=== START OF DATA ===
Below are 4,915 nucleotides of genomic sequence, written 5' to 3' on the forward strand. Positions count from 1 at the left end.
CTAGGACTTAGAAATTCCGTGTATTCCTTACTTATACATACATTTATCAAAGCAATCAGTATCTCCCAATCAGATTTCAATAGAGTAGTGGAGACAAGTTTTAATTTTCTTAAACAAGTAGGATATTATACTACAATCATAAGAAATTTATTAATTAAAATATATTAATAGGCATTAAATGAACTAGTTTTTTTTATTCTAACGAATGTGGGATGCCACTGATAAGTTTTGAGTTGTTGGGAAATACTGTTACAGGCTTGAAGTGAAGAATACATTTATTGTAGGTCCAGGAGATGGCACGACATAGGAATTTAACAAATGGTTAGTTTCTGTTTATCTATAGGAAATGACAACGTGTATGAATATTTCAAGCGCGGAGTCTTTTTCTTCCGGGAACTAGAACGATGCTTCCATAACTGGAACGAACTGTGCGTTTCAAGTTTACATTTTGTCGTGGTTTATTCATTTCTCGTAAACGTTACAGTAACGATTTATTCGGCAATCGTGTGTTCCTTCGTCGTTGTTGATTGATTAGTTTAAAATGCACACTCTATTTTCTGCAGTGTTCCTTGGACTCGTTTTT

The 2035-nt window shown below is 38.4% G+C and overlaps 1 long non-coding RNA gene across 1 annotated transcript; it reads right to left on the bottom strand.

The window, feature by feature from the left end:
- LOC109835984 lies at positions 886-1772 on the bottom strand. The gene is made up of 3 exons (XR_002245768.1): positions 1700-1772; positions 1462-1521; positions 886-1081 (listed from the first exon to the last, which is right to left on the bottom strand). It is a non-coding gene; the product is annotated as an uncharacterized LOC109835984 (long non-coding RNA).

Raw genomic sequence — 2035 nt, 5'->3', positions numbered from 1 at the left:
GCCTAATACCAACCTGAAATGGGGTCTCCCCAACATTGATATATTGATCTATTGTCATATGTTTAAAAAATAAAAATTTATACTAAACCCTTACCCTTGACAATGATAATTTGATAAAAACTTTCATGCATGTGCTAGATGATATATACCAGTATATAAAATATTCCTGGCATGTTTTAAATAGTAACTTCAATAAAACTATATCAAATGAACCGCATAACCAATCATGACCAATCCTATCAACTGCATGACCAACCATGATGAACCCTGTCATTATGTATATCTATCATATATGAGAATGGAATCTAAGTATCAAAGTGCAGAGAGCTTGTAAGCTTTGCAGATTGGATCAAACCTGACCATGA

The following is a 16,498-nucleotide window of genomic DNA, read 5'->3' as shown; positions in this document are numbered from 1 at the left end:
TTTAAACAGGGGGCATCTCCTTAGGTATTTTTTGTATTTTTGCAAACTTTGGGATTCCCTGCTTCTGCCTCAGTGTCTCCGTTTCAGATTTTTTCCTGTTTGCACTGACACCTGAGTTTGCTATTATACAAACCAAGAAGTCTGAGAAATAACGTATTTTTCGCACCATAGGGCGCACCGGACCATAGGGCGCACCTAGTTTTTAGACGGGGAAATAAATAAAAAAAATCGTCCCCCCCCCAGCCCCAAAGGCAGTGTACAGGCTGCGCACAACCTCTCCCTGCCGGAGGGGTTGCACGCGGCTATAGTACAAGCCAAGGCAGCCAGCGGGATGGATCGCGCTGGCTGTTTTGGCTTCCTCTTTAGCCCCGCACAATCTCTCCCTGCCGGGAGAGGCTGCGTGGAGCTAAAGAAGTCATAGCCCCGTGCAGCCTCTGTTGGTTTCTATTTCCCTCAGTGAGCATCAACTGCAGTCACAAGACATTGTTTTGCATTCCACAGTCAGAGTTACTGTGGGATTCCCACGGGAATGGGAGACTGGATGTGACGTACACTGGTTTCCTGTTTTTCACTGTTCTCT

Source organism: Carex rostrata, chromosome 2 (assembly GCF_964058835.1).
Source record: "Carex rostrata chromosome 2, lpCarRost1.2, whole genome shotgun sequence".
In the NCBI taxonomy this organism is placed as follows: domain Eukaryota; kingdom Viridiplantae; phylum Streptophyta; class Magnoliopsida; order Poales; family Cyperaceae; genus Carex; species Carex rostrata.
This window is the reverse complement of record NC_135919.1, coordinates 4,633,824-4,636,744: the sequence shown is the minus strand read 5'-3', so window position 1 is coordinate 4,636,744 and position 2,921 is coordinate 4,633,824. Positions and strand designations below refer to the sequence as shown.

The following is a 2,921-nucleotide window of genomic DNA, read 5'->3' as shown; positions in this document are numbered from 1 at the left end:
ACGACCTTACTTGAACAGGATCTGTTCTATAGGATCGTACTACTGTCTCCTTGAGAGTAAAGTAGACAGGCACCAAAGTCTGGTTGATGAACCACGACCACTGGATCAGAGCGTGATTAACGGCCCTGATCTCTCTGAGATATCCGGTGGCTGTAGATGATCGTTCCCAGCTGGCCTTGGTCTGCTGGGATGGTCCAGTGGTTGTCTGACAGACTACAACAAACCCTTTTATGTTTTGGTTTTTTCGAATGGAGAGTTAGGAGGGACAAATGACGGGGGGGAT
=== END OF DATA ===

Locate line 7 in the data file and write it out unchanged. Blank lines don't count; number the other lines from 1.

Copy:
GCCTAATACCAACCTGAAATGGGGTCTCCCCAACATTGATATATTGATCTATTGTCATATGTTTAAAAAATAAAAATTTATACTAAACCCTTACCCTTGACAATGATAATTTGATAAAAACTTTCATGCATGTGCTAGATGATATATACCAGTATATAAAATATTCCTGGCATGTTTTAAATAGTAACTTCAATAAAACTATATCAAATGAACCGCATAACCAATCATGACCAATCCTATCAACTGCATGACCAACCATGATGAACCCTGTCATTATGTATATCTATCATATATGAGAATGGAATCTAAGTATCAAAGTGCAGAGAGCTTGTAAGCTTTGCAGATTGGATCAAACCTGACCATGA